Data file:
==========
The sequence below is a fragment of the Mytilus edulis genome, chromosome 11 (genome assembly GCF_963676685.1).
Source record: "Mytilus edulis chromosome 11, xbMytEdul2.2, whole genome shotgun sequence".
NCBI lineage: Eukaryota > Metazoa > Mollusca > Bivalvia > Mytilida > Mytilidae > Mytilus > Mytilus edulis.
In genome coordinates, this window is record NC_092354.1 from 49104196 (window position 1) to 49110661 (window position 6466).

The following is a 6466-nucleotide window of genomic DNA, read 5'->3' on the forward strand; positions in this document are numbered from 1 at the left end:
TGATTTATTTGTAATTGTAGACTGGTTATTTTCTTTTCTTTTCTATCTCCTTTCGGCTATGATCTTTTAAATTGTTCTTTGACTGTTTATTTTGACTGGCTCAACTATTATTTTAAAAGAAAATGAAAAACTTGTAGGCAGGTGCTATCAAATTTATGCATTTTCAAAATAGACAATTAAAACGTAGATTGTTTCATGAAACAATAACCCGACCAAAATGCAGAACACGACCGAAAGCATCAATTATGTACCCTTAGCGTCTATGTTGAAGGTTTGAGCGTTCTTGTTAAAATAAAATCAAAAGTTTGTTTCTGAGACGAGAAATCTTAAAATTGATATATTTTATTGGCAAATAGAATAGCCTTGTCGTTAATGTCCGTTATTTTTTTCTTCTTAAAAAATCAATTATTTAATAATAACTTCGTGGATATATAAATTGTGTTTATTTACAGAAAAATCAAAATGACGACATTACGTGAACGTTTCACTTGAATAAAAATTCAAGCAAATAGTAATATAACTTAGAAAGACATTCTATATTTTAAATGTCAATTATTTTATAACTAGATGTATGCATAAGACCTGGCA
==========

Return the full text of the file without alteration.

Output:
The sequence below is a fragment of the Mytilus edulis genome, chromosome 11 (genome assembly GCF_963676685.1).
Source record: "Mytilus edulis chromosome 11, xbMytEdul2.2, whole genome shotgun sequence".
NCBI lineage: Eukaryota > Metazoa > Mollusca > Bivalvia > Mytilida > Mytilidae > Mytilus > Mytilus edulis.
In genome coordinates, this window is record NC_092354.1 from 49104196 (window position 1) to 49110661 (window position 6466).

The following is a 6466-nucleotide window of genomic DNA, read 5'->3' on the forward strand; positions in this document are numbered from 1 at the left end:
TGATTTATTTGTAATTGTAGACTGGTTATTTTCTTTTCTTTTCTATCTCCTTTCGGCTATGATCTTTTAAATTGTTCTTTGACTGTTTATTTTGACTGGCTCAACTATTATTTTAAAAGAAAATGAAAAACTTGTAGGCAGGTGCTATCAAATTTATGCATTTTCAAAATAGACAATTAAAACGTAGATTGTTTCATGAAACAATAACCCGACCAAAATGCAGAACACGACCGAAAGCATCAATTATGTACCCTTAGCGTCTATGTTGAAGGTTTGAGCGTTCTTGTTAAAATAAAATCAAAAGTTTGTTTCTGAGACGAGAAATCTTAAAATTGATATATTTTATTGGCAAATAGAATAGCCTTGTCGTTAATGTCCGTTATTTTTTTCTTCTTAAAAAATCAATTATTTAATAATAACTTCGTGGATATATAAATTGTGTTTATTTACAGAAAAATCAAAATGACGACATTACGTGAACGTTTCACTTGAATAAAAATTCAAGCAAATAGTAATATAACTTAGAAAGACATTCTATATTTTAAATGTCAATTATTTTATAACTAGATGTATGCATAAGACCTGGCA